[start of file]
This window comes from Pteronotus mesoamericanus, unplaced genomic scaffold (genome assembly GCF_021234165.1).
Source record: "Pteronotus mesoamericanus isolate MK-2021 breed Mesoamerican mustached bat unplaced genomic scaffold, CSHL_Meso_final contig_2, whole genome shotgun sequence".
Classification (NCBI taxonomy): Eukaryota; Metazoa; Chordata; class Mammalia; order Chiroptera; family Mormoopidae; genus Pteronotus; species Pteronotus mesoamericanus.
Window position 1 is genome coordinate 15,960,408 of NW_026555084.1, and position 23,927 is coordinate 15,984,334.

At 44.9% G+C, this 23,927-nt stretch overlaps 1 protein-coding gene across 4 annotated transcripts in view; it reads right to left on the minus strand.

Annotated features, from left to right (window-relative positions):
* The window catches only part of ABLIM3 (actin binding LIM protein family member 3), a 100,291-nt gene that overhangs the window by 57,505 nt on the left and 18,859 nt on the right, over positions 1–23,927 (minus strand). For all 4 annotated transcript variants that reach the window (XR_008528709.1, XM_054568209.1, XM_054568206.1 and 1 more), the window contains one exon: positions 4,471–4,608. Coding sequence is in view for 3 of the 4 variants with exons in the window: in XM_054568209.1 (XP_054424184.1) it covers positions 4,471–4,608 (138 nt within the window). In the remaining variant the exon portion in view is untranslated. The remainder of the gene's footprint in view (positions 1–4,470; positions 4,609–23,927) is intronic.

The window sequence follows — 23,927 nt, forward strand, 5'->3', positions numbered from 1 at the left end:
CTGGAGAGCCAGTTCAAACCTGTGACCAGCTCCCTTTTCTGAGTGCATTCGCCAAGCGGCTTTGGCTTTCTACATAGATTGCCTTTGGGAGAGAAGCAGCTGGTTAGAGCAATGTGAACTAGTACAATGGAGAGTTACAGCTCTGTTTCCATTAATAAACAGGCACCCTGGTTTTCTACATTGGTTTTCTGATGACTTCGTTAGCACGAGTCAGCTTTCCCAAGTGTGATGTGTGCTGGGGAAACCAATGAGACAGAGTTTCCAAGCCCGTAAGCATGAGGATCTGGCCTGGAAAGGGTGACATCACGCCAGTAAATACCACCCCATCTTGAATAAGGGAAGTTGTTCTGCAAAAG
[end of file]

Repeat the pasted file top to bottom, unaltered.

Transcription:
This window comes from Pteronotus mesoamericanus, unplaced genomic scaffold (genome assembly GCF_021234165.1).
Source record: "Pteronotus mesoamericanus isolate MK-2021 breed Mesoamerican mustached bat unplaced genomic scaffold, CSHL_Meso_final contig_2, whole genome shotgun sequence".
Classification (NCBI taxonomy): Eukaryota; Metazoa; Chordata; class Mammalia; order Chiroptera; family Mormoopidae; genus Pteronotus; species Pteronotus mesoamericanus.
Window position 1 is genome coordinate 15,960,408 of NW_026555084.1, and position 23,927 is coordinate 15,984,334.

At 44.9% G+C, this 23,927-nt stretch overlaps 1 protein-coding gene across 4 annotated transcripts in view; it reads right to left on the minus strand.

Annotated features, from left to right (window-relative positions):
* The window catches only part of ABLIM3 (actin binding LIM protein family member 3), a 100,291-nt gene that overhangs the window by 57,505 nt on the left and 18,859 nt on the right, over positions 1–23,927 (minus strand). For all 4 annotated transcript variants that reach the window (XR_008528709.1, XM_054568209.1, XM_054568206.1 and 1 more), the window contains one exon: positions 4,471–4,608. Coding sequence is in view for 3 of the 4 variants with exons in the window: in XM_054568209.1 (XP_054424184.1) it covers positions 4,471–4,608 (138 nt within the window). In the remaining variant the exon portion in view is untranslated. The remainder of the gene's footprint in view (positions 1–4,470; positions 4,609–23,927) is intronic.

The window sequence follows — 23,927 nt, forward strand, 5'->3', positions numbered from 1 at the left end:
CTGGAGAGCCAGTTCAAACCTGTGACCAGCTCCCTTTTCTGAGTGCATTCGCCAAGCGGCTTTGGCTTTCTACATAGATTGCCTTTGGGAGAGAAGCAGCTGGTTAGAGCAATGTGAACTAGTACAATGGAGAGTTACAGCTCTGTTTCCATTAATAAACAGGCACCCTGGTTTTCTACATTGGTTTTCTGATGACTTCGTTAGCACGAGTCAGCTTTCCCAAGTGTGATGTGTGCTGGGGAAACCAATGAGACAGAGTTTCCAAGCCCGTAAGCATGAGGATCTGGCCTGGAAAGGGTGACATCACGCCAGTAAATACCACCCCATCTTGAATAAGGGAAGTTGTTCTGCAAAAG